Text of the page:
According to WESA editor Chris Potter, Trump claimed during his speech that there are currently 940,000 natural-gas jobs in Pennsylvania. A gross exaggeration.
Number of natgas jobs in PA now at 940,000, per the President a few moments ago.— Chris Potter (@CPotterPgh) September 3, 2020
According to multiple analysis and data from state and federal labor departments, there are around 26,000 jobs in Pennsylvania’s oil and gas industries. Trump inflated the amount of fracking jobs in Pennsylvania by more than 3500%.
According to a March analysis of federal employment data by environmental group Food & Water Watch, there were approximately 636,000 jobs directly related to oil and natural gas extraction from 2016-2018 nationally. In Pennsylvania, there were 26,000 jobs in these industries during this time span.
Since 2018, the fracking industry has struggled, as gas prices remain low. In the Pittsburgh region, hundreds of jobs have been lost, and large fracking companies are divesting from the area.
Other analysis corroborate these figures. According to the Pennsylvania Department of Labor and Industry, there are between 20,000 to 50,000 jobs in, and supported by, the state’s fracking industry.
According to the Bureau of Labor Statistics, in 2017, there were about 967,000 total jobs in the oil and gas and supported industries throughout America. But nothing close to those figures when just counting Pennsylvania jobs. In fact, it is hard to find job figures as high as Trump is claiming in any Pennsylvania sector. Only jobs in “Trade, Transportation, and Utilities” and “Education and Health Services” have figures over 940,000 jobs in the commonwealth.
Conservatives and fracking boosters have been known to exaggerate the number of jobs in the natural-gas sector. Local congressional candidate Sean Parnell (R-Ohio Township) claimed in March that “over 100,000 oil and gas jobs in Western PA would vanish” under a plan proposed by Biden that would ban new permits for oil and gas drilling on federal land and off-shore. (Only about 2% of Pennsylvania is comprised of federal land.)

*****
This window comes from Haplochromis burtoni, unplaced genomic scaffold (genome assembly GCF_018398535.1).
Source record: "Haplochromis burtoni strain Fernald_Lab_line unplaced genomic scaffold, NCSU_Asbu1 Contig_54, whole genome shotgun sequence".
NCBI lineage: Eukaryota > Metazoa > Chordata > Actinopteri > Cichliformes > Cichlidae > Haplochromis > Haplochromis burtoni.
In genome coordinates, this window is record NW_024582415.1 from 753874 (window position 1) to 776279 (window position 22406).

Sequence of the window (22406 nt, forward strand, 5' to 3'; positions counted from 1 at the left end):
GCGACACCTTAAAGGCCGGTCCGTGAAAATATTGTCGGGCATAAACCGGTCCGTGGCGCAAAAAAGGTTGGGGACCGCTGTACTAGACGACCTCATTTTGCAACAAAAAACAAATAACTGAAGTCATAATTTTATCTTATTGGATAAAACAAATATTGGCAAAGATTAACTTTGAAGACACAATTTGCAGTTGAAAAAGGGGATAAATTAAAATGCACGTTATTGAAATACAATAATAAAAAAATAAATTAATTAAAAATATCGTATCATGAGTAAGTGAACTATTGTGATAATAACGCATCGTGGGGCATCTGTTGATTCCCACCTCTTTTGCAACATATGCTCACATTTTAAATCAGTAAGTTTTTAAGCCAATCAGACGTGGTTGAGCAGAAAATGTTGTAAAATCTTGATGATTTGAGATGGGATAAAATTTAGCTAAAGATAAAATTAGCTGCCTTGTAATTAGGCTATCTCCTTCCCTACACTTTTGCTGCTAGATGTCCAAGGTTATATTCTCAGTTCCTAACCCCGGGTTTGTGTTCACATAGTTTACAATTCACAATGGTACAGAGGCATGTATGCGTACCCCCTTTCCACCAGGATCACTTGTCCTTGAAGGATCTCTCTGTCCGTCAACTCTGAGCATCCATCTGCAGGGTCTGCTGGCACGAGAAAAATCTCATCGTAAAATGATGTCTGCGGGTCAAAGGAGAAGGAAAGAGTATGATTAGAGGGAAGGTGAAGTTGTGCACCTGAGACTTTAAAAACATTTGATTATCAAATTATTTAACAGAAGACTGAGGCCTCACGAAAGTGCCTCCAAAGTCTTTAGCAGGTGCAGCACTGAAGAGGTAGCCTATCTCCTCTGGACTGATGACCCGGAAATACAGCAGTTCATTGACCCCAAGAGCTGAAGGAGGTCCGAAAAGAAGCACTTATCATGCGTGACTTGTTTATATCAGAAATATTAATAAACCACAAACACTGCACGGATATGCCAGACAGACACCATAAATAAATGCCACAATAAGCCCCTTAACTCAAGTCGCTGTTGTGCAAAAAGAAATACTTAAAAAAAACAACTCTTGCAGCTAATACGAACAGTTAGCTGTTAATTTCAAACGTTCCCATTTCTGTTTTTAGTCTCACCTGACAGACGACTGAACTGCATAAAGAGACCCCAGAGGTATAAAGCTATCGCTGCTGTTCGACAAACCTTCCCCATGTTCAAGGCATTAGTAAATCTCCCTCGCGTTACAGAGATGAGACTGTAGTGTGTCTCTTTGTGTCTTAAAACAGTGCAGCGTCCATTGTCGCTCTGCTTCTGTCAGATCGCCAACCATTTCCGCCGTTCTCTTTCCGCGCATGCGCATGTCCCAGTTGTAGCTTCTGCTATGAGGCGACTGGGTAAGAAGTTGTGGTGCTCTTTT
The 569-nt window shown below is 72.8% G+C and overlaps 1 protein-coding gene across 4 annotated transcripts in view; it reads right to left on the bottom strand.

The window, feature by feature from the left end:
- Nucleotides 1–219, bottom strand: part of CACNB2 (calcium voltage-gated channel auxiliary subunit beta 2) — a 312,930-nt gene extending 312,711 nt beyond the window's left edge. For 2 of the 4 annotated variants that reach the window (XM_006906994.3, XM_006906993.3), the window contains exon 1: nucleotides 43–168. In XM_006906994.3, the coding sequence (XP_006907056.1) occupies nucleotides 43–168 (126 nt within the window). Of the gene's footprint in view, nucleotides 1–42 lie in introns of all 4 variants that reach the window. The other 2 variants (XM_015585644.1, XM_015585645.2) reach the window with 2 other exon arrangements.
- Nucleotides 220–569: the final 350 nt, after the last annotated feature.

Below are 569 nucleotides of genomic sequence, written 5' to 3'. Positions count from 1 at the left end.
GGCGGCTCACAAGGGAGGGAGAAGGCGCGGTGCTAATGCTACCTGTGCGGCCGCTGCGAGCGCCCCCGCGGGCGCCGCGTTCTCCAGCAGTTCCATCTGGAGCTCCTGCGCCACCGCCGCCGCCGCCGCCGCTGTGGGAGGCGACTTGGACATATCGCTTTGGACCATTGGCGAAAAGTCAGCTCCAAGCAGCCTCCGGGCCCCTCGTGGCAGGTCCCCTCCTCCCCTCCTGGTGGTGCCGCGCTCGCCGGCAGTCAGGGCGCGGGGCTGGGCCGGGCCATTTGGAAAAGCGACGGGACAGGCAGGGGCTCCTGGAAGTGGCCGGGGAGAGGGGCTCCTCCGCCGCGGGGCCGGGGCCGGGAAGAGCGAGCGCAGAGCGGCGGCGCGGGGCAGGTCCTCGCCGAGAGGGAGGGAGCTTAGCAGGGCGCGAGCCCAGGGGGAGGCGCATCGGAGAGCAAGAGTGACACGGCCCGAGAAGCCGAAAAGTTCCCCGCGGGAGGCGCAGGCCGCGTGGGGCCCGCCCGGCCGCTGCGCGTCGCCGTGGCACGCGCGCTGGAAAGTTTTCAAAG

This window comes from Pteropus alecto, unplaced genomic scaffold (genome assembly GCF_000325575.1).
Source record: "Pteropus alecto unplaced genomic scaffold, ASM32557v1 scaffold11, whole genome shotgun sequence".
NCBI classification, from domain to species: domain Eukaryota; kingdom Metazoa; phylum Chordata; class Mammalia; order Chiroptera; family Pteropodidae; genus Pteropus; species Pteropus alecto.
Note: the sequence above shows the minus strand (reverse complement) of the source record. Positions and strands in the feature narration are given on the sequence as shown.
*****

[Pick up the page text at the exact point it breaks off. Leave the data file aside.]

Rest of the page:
Obviously, with only about 26,000 fracking-related jobs in the entire state, this is impossible. And Parnell’s claim is more outlandish when considering, as of December 2019, there were only 4,900 direct jobs in Pennsylvania, according to BLS figures. There might be more jobs when considering employment at natural-gas power plants. But, according to the recent Pennsylvania Department of Environmental Protection Energy Employment Report, there were only about 3,000 jobs in electricity generation by natural gas in Pennsylvania in 2019. (By comparison, there were more than 8,100 jobs in electricity generation by solar and wind in 2019).
And while Republicans politicians like Trump continue to make fracking a campaign issue, the majority of Pennsylvanians may not be on their side. According to a recent CBS/YouGov poll, 52% oppose fracking in Pennsylvania, compared to 48% who support.